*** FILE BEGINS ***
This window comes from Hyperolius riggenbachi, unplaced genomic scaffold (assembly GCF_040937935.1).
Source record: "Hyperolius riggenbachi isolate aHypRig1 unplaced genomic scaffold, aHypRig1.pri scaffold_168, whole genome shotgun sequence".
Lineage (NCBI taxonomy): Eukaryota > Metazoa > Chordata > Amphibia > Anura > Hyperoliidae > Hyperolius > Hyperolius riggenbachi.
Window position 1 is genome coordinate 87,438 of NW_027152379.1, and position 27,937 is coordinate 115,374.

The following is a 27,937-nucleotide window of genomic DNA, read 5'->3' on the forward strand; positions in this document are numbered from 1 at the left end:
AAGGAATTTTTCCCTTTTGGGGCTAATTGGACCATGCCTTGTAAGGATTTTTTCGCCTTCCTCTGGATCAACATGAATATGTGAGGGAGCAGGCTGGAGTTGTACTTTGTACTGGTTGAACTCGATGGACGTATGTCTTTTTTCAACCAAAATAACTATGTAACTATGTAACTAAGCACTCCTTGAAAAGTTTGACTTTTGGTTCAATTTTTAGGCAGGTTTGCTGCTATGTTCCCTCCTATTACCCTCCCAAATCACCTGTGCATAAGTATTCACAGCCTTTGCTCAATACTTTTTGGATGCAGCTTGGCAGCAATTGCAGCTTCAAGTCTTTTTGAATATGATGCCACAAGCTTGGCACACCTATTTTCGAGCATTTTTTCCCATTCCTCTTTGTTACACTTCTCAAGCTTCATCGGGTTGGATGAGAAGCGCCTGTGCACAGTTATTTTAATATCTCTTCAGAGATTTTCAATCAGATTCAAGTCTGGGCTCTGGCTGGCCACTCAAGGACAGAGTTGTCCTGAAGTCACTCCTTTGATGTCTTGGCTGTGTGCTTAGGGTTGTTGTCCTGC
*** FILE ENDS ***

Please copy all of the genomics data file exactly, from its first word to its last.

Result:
This window comes from Hyperolius riggenbachi, unplaced genomic scaffold (assembly GCF_040937935.1).
Source record: "Hyperolius riggenbachi isolate aHypRig1 unplaced genomic scaffold, aHypRig1.pri scaffold_168, whole genome shotgun sequence".
Lineage (NCBI taxonomy): Eukaryota > Metazoa > Chordata > Amphibia > Anura > Hyperoliidae > Hyperolius > Hyperolius riggenbachi.
Window position 1 is genome coordinate 87,438 of NW_027152379.1, and position 27,937 is coordinate 115,374.

The following is a 27,937-nucleotide window of genomic DNA, read 5'->3' on the forward strand; positions in this document are numbered from 1 at the left end:
AAGGAATTTTTCCCTTTTGGGGCTAATTGGACCATGCCTTGTAAGGATTTTTTCGCCTTCCTCTGGATCAACATGAATATGTGAGGGAGCAGGCTGGAGTTGTACTTTGTACTGGTTGAACTCGATGGACGTATGTCTTTTTTCAACCAAAATAACTATGTAACTATGTAACTAAGCACTCCTTGAAAAGTTTGACTTTTGGTTCAATTTTTAGGCAGGTTTGCTGCTATGTTCCCTCCTATTACCCTCCCAAATCACCTGTGCATAAGTATTCACAGCCTTTGCTCAATACTTTTTGGATGCAGCTTGGCAGCAATTGCAGCTTCAAGTCTTTTTGAATATGATGCCACAAGCTTGGCACACCTATTTTCGAGCATTTTTTCCCATTCCTCTTTGTTACACTTCTCAAGCTTCATCGGGTTGGATGAGAAGCGCCTGTGCACAGTTATTTTAATATCTCTTCAGAGATTTTCAATCAGATTCAAGTCTGGGCTCTGGCTGGCCACTCAAGGACAGAGTTGTCCTGAAGTCACTCCTTTGATGTCTTGGCTGTGTGCTTAGGGTTGTTGTCCTGC